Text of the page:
The Bee #2 actually flew around the sunny widow. It was not as excited when I took it outside. Shocked by the cold, perhaps. I left it there because the temperature is not going to rise any time soon. It was gone when I came back. I hope it makes it.

Bee #3-Today's bee was walking around this morning, but now looks to have died. 
Other creatures live in the channel, like the spider who is either biting or just entrapping the little bees. The window obviously has mites that are not killed by cold weather. Something I don't want to think too closely about as it is right over my bed.

This is the thing about Nature. Bad things happen. Many die, but some fly off into the light. 


Friday, September 30, 2016

Bugs in My Backyard-Leptoglossus

A bug dropped at my feet today. At first I thought a fuchsia blossom, frilly and red, fell off my shoulder. When I bent for a closer look, I saw a bug with pretty markings.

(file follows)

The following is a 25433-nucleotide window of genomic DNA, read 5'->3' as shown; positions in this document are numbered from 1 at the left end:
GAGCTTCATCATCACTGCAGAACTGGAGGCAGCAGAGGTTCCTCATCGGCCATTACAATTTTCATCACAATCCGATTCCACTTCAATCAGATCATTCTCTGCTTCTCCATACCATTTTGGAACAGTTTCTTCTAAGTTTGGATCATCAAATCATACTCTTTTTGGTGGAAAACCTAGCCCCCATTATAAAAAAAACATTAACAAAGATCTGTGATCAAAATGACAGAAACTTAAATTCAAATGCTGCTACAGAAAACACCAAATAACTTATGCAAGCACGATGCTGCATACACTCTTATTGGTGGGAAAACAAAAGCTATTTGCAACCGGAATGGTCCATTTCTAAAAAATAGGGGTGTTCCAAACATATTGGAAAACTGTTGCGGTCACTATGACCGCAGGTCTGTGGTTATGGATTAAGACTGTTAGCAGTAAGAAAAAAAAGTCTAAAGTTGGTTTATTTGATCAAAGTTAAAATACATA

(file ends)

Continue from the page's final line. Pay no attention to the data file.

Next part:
A frantic run for the camera and another run for a live battery meant the bug had time to tuck in its underwings and resolve to a muted coloration.






According to Insects of the Pacific Northwest by Peter and Judy Haggard, this is a Leptoglossus occidentalis or Western conifer seed bug.  While you rarely see them, they are not rare but are hanging out high above your head, feasting on fir nuts. 

This is probably a good thing because they emit a stinky odor when disturbed. Luckily, this one didn't mind having his picture taken.

The Douglas firs don't overhang the deck, so where did he come from? Did he wiggle out of a crow's mouth to plop on my deck? Maybe he wanted to grab some of our basil leaves for a little al fresco pesto.

Isn't it fun to think of the millions of little lives going on all around that you are completely unaware of?

Thursday, August 25, 2016

Letting Nature Alone


Perhaps you are one of those people who think raccoons are cute, masked entertainers who wash their food in streams. Little furry bundles who need our help. You are deceived.